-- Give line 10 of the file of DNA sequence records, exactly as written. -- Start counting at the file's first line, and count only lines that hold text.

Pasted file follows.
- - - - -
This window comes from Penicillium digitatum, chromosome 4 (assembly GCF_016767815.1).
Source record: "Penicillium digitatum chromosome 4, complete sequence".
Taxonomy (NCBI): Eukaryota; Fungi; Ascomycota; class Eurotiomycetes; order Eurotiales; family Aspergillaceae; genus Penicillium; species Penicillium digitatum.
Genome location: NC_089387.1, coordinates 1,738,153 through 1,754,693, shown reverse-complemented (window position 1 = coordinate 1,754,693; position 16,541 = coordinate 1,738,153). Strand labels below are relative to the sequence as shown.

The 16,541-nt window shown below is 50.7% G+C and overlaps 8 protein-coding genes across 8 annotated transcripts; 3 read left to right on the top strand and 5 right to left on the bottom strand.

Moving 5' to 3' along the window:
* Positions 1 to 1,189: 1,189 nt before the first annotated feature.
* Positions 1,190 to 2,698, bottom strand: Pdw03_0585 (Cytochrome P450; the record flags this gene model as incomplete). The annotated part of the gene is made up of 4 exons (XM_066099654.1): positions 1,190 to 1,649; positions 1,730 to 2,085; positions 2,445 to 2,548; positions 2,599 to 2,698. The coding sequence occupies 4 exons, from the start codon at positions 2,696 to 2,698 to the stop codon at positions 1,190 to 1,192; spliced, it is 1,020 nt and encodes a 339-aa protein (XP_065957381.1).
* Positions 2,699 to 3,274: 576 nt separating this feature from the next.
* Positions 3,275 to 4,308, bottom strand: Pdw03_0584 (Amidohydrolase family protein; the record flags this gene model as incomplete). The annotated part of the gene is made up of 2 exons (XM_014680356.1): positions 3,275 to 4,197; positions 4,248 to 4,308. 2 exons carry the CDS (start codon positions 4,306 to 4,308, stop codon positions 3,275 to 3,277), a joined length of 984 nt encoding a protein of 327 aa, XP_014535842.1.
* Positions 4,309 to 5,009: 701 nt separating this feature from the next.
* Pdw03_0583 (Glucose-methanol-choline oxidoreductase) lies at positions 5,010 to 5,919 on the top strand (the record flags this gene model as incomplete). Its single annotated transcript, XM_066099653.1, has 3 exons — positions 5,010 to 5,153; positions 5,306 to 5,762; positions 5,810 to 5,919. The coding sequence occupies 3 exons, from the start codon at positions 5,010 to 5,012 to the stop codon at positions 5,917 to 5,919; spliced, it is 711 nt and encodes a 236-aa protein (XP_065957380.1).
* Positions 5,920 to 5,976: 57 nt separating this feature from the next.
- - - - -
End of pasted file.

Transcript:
* Positions 3,275 to 4,308, bottom strand: Pdw03_0584 (Amidohydrolase family protein; the record flags this gene model as incomplete). The annotated part of the gene is made up of 2 exons (XM_014680356.1): positions 3,275 to 4,197; positions 4,248 to 4,308. 2 exons carry the CDS (start codon positions 4,306 to 4,308, stop codon positions 3,275 to 3,277), a joined length of 984 nt encoding a protein of 327 aa, XP_014535842.1.